Peirce (crater)

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Peirce crater AS17-M-0290.jpg
Apollo 17 mapping camera image
Coordinates 18°18′N 53°30′E / 18.3°N 53.5°E / 18.3; 53.5Coordinates: 18°18′N 53°30′E / 18.3°N 53.5°E / 18.3; 53.5
Diameter 18 km
Depth 1.8 km
Colongitude 307° at sunrise
Eponym Benjamin Peirce
Oblique view from Apollo 17, facing north
Peirce (center) and Swift (above center), from Apollo 17. The rays from the left are from Proclus. NASA photo.

Peirce is a small lunar impact crater, named in honor of the mathematician Benjamin Peirce,[1] which lies in the western part of Mare Crisium. That dark, circular lunar mare is located in the east-northeasterly part of the Moon's near side. Peirce lies to the north of the craters Yerkes and Picard, and southeast of Macrobius located outside the mare. Just over a crater diameter to the north (21–22 km) of Peirce is the smaller Swift. About 25 km west is a wrinkly ridge known as Dorsum Oppel.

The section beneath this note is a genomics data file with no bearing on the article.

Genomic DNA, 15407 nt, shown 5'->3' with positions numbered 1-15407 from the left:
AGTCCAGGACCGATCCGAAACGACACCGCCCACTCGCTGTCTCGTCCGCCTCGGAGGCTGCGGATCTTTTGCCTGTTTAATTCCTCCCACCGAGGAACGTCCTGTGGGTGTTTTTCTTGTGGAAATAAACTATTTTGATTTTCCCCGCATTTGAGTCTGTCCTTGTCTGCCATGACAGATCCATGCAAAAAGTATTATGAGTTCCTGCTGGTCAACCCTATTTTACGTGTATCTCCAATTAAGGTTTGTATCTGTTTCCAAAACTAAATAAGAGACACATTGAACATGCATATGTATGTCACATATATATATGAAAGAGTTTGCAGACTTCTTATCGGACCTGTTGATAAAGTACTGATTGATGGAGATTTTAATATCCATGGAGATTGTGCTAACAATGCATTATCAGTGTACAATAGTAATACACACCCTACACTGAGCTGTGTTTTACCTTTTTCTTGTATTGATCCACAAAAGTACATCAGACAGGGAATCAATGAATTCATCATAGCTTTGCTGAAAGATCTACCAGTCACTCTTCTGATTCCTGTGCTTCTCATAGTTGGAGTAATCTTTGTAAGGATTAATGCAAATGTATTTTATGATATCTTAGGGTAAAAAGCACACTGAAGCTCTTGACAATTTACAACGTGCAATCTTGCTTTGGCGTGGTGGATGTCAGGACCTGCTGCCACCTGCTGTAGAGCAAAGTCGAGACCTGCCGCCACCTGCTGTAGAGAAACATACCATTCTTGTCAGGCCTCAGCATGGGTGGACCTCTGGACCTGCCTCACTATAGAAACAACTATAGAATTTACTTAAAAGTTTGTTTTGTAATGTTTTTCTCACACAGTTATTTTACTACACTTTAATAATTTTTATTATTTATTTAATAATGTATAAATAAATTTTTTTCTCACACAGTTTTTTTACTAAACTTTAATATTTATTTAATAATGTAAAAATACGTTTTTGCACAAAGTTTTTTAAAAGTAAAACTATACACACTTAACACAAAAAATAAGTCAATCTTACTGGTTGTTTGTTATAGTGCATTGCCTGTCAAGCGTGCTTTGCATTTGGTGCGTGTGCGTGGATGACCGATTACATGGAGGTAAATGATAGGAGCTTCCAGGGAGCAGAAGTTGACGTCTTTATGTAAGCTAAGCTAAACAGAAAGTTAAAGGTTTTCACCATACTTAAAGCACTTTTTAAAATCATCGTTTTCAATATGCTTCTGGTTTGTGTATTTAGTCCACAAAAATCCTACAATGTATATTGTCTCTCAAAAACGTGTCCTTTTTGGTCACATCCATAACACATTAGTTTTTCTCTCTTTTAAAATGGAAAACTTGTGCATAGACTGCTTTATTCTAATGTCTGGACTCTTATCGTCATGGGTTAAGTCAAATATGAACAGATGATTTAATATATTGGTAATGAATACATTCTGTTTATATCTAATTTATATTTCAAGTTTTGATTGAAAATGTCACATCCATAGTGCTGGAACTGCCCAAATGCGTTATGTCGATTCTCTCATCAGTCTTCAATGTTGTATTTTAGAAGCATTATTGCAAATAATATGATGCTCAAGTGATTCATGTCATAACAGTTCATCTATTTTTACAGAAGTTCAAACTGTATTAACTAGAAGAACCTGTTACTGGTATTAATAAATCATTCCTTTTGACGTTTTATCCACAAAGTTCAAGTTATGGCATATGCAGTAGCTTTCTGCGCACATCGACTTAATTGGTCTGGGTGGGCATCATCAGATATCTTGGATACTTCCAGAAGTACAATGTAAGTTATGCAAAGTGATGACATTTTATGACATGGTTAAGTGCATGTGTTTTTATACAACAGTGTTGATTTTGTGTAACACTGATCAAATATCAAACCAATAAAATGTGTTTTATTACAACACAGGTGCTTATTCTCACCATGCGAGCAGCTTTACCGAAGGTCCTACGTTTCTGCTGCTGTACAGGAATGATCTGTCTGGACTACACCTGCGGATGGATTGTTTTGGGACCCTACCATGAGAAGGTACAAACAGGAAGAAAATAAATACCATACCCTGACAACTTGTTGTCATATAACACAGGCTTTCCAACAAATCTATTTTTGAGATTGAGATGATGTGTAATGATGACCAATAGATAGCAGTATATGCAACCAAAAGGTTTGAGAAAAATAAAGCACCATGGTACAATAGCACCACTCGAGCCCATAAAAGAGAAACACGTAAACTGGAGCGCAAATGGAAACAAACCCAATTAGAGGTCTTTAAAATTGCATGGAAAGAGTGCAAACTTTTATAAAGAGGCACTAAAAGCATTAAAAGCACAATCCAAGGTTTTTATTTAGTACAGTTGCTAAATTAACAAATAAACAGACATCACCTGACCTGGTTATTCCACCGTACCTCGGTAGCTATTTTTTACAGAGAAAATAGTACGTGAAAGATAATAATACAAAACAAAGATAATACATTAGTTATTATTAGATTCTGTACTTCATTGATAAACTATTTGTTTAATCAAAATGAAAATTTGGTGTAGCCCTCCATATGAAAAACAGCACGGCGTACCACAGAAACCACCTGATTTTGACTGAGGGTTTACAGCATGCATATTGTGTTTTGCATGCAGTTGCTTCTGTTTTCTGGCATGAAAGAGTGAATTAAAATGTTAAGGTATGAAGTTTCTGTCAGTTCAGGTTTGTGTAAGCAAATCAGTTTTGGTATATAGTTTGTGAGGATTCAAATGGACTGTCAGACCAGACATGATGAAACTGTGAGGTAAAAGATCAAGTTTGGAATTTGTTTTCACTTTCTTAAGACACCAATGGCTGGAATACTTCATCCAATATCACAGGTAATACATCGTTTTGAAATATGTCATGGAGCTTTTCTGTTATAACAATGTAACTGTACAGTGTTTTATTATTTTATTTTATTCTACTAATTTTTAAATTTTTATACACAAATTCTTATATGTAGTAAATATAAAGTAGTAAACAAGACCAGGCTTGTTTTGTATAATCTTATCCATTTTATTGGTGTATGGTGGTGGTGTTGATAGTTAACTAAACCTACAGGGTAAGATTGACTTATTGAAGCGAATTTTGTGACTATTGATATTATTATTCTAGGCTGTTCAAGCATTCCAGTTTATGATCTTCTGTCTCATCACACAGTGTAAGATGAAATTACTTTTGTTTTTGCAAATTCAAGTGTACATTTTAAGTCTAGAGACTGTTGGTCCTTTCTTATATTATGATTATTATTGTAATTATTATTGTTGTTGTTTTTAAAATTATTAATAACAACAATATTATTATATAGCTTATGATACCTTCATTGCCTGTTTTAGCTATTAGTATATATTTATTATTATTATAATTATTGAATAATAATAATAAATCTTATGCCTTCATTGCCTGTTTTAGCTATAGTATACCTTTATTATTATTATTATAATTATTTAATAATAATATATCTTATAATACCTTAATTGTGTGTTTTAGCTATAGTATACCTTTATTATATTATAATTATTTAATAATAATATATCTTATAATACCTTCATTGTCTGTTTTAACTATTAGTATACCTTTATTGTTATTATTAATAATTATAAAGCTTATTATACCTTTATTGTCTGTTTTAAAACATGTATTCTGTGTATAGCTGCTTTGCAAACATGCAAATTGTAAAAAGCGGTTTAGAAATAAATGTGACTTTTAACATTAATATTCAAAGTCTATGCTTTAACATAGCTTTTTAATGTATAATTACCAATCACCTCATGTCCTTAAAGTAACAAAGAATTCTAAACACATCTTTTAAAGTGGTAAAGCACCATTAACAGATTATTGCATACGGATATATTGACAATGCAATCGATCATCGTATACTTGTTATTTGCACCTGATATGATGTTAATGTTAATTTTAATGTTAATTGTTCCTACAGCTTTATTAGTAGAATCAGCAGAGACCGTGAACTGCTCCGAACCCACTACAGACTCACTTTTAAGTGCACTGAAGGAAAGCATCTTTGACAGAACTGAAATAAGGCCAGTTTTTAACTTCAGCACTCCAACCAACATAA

The rim of Peirce is roughly circular, with a slight outward bulge along the northwestern rim. There are indications of slumping along the sides of this section, producing a wider inner wall. It is generally bowl-shaped, and is marked only by a tiny craterlet along the inner southeast rim. The interior is marked by several furrows, ridges, as well as a low, conical hill near the midpoint. Also inside ray systems that originated from Proclus surrounds the crater, a larger one to the north and a smaller one to the south.

Satellite craters[edit]

By convention these features are identified on lunar maps by placing the letter on the side of the crater midpoint that is closest to Peirce.

Peirce Latitude Longitude Diameter
C 18.8° N 49.9° E 19 km

The following craters have been renamed by the IAU.



External links[edit]